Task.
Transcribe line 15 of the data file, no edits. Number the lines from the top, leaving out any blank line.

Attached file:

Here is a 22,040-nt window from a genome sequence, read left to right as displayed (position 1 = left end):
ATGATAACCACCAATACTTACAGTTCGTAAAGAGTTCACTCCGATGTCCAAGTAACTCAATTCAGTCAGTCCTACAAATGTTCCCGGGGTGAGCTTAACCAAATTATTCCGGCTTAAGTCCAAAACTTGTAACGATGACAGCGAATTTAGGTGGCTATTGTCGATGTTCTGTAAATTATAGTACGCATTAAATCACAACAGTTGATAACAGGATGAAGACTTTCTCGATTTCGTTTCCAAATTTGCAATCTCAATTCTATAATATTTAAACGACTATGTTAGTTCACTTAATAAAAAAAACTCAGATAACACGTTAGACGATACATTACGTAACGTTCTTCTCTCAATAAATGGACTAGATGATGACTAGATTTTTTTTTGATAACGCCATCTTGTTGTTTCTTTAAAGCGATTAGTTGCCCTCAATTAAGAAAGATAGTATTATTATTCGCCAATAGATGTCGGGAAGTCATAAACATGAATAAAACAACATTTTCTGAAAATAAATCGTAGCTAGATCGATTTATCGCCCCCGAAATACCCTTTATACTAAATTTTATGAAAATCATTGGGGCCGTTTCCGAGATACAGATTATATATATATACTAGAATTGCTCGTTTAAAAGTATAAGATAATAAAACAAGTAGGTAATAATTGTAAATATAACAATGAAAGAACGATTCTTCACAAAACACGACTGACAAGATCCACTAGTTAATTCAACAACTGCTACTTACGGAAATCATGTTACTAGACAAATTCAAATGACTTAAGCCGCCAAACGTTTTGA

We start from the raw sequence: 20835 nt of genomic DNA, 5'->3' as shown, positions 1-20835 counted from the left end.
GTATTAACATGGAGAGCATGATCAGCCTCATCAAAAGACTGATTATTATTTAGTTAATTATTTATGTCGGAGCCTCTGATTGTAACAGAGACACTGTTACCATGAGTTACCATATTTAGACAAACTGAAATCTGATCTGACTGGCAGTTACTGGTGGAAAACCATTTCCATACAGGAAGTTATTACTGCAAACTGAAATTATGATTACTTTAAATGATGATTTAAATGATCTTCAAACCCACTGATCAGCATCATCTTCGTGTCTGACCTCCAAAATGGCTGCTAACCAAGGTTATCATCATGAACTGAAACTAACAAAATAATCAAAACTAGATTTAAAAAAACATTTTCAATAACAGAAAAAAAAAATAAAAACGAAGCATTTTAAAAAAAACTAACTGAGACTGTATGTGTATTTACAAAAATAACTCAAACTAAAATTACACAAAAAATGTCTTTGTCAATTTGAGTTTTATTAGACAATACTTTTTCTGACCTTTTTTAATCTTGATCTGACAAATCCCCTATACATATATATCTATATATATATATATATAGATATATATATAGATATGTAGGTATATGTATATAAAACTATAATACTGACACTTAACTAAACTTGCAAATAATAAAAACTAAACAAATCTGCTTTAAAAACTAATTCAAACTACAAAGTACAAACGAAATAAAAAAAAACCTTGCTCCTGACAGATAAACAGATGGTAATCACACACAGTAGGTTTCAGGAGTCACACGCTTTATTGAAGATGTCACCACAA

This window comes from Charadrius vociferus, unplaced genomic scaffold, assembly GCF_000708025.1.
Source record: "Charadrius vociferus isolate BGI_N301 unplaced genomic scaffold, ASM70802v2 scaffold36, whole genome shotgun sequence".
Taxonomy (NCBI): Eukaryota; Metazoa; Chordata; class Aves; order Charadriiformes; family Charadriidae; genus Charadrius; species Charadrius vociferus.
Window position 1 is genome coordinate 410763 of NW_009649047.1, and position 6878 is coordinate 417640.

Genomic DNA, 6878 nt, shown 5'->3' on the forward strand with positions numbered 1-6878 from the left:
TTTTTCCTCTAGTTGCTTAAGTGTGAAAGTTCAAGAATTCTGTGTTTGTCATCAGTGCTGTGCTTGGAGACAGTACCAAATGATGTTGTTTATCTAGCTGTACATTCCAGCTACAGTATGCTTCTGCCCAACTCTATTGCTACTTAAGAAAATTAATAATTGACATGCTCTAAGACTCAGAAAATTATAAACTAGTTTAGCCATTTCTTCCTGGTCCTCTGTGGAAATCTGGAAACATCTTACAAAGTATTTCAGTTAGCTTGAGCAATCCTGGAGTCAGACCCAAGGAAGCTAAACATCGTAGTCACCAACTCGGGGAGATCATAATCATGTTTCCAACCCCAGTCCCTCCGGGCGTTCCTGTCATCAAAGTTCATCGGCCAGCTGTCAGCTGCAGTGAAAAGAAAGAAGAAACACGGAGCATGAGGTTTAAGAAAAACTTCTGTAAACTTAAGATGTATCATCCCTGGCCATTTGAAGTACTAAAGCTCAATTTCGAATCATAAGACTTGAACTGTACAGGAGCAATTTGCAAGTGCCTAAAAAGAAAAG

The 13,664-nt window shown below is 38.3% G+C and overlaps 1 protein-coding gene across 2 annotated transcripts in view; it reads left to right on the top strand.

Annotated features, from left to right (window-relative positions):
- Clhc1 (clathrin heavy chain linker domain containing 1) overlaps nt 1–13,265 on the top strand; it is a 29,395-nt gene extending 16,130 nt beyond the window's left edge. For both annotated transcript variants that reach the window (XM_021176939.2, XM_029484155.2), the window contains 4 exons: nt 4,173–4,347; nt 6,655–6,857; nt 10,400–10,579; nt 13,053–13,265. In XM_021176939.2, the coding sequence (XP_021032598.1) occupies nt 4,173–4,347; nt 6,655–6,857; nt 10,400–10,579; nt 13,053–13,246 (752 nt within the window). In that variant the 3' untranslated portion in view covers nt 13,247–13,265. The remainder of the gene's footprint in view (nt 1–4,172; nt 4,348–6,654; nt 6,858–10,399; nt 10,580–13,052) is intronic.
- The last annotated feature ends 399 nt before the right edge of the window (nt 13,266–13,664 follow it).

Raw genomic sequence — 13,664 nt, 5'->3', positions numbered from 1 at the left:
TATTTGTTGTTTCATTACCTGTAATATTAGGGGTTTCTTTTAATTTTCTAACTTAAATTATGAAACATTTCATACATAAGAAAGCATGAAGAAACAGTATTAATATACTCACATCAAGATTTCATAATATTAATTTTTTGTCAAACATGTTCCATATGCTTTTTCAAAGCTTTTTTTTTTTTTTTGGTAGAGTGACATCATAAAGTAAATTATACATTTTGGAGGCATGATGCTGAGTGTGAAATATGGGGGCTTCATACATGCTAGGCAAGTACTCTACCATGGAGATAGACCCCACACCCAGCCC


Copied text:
Raw genomic sequence — 13,664 nt, 5'->3', positions numbered from 1 at the left: